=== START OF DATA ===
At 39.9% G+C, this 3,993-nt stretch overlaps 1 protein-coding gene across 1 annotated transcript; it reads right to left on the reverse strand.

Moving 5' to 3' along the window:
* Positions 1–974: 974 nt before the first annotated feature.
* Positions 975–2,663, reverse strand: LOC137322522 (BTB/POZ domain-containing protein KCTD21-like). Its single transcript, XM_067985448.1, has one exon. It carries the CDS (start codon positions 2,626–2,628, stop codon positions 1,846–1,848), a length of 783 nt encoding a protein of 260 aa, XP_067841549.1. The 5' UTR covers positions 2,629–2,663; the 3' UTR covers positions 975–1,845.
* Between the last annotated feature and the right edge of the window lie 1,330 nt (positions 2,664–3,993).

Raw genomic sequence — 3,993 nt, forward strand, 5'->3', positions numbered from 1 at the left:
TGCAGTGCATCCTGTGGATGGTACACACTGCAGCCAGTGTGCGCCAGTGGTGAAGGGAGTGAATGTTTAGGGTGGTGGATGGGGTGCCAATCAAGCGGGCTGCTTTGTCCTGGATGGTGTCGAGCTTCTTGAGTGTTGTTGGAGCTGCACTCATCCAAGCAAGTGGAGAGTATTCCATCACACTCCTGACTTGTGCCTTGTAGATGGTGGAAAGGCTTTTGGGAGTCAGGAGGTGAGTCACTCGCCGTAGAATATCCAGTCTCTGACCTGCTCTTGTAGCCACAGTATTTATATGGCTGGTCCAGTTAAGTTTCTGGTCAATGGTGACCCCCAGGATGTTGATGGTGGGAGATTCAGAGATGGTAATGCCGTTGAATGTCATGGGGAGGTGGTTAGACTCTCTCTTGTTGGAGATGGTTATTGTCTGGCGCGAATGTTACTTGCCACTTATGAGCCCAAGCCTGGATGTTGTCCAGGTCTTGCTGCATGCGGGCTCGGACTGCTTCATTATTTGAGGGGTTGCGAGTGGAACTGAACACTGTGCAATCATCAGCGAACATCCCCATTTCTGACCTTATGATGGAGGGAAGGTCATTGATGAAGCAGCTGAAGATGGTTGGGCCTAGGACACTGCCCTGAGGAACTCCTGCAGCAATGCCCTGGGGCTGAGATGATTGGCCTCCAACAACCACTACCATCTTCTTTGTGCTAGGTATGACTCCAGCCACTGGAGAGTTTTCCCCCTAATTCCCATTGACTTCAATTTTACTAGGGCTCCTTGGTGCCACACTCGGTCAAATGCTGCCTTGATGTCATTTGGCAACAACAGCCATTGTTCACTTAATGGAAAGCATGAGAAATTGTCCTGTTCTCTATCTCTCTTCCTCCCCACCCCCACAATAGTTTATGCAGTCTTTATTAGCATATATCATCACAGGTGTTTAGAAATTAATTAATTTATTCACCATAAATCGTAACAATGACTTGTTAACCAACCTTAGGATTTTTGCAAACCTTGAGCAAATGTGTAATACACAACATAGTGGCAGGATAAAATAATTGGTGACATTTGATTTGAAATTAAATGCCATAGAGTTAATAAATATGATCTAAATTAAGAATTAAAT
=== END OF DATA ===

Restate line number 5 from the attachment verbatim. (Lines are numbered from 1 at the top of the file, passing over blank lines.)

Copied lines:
* Between the last annotated feature and the right edge of the window lie 1,330 nt (positions 2,664–3,993).